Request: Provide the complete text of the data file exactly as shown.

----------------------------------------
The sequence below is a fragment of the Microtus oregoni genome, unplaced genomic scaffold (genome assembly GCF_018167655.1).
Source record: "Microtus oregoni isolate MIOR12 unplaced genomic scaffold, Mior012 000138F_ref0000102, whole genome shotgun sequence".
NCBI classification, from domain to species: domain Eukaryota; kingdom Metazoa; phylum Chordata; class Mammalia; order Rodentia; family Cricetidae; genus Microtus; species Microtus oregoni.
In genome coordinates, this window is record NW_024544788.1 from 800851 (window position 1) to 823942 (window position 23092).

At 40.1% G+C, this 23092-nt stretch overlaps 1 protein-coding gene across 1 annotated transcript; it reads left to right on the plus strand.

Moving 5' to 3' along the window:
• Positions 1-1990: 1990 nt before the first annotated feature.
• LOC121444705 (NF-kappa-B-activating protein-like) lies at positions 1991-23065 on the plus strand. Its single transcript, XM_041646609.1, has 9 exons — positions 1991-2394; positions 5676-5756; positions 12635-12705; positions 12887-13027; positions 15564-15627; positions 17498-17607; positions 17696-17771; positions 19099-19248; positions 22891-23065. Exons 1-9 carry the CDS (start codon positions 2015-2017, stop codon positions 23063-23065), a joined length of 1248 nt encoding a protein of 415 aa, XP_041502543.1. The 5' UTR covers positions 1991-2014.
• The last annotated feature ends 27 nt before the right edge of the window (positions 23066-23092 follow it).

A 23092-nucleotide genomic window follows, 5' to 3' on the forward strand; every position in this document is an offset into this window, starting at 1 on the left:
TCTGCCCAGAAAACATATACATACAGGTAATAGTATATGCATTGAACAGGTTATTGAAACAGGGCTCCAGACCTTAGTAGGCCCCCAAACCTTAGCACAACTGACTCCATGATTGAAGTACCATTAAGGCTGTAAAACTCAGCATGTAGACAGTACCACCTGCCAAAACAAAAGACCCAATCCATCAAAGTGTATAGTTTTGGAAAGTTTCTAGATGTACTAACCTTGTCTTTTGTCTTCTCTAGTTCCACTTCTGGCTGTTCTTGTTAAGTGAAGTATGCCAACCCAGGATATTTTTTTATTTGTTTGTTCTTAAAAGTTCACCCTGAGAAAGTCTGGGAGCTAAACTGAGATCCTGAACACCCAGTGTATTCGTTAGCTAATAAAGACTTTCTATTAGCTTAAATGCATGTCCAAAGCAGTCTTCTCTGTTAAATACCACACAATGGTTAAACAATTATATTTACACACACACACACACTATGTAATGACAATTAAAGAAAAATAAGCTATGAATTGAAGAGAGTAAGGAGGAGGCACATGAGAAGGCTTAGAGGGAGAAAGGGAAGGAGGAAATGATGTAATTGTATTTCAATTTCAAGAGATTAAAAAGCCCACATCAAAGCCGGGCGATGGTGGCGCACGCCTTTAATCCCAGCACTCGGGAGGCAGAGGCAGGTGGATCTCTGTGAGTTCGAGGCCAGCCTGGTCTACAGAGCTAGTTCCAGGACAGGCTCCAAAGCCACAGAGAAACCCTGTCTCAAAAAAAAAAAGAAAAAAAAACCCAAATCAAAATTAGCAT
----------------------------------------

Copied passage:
The sequence below is a fragment of the Microtus oregoni genome, unplaced genomic scaffold (genome assembly GCF_018167655.1).
Source record: "Microtus oregoni isolate MIOR12 unplaced genomic scaffold, Mior012 000138F_ref0000102, whole genome shotgun sequence".
NCBI classification, from domain to species: domain Eukaryota; kingdom Metazoa; phylum Chordata; class Mammalia; order Rodentia; family Cricetidae; genus Microtus; species Microtus oregoni.
In genome coordinates, this window is record NW_024544788.1 from 800851 (window position 1) to 823942 (window position 23092).

At 40.1% G+C, this 23092-nt stretch overlaps 1 protein-coding gene across 1 annotated transcript; it reads left to right on the plus strand.

Moving 5' to 3' along the window:
• Positions 1-1990: 1990 nt before the first annotated feature.
• LOC121444705 (NF-kappa-B-activating protein-like) lies at positions 1991-23065 on the plus strand. Its single transcript, XM_041646609.1, has 9 exons — positions 1991-2394; positions 5676-5756; positions 12635-12705; positions 12887-13027; positions 15564-15627; positions 17498-17607; positions 17696-17771; positions 19099-19248; positions 22891-23065. Exons 1-9 carry the CDS (start codon positions 2015-2017, stop codon positions 23063-23065), a joined length of 1248 nt encoding a protein of 415 aa, XP_041502543.1. The 5' UTR covers positions 1991-2014.
• The last annotated feature ends 27 nt before the right edge of the window (positions 23066-23092 follow it).

A 23092-nucleotide genomic window follows, 5' to 3' on the forward strand; every position in this document is an offset into this window, starting at 1 on the left:
TCTGCCCAGAAAACATATACATACAGGTAATAGTATATGCATTGAACAGGTTATTGAAACAGGGCTCCAGACCTTAGTAGGCCCCCAAACCTTAGCACAACTGACTCCATGATTGAAGTACCATTAAGGCTGTAAAACTCAGCATGTAGACAGTACCACCTGCCAAAACAAAAGACCCAATCCATCAAAGTGTATAGTTTTGGAAAGTTTCTAGATGTACTAACCTTGTCTTTTGTCTTCTCTAGTTCCACTTCTGGCTGTTCTTGTTAAGTGAAGTATGCCAACCCAGGATATTTTTTTATTTGTTTGTTCTTAAAAGTTCACCCTGAGAAAGTCTGGGAGCTAAACTGAGATCCTGAACACCCAGTGTATTCGTTAGCTAATAAAGACTTTCTATTAGCTTAAATGCATGTCCAAAGCAGTCTTCTCTGTTAAATACCACACAATGGTTAAACAATTATATTTACACACACACACACACTATGTAATGACAATTAAAGAAAAATAAGCTATGAATTGAAGAGAGTAAGGAGGAGGCACATGAGAAGGCTTAGAGGGAGAAAGGGAAGGAGGAAATGATGTAATTGTATTTCAATTTCAAGAGATTAAAAAGCCCACATCAAAGCCGGGCGATGGTGGCGCACGCCTTTAATCCCAGCACTCGGGAGGCAGAGGCAGGTGGATCTCTGTGAGTTCGAGGCCAGCCTGGTCTACAGAGCTAGTTCCAGGACAGGCTCCAAAGCCACAGAGAAACCCTGTCTCAAAAAAAAAAAGAAAAAAAAACCCAAATCAAAATTAGCAT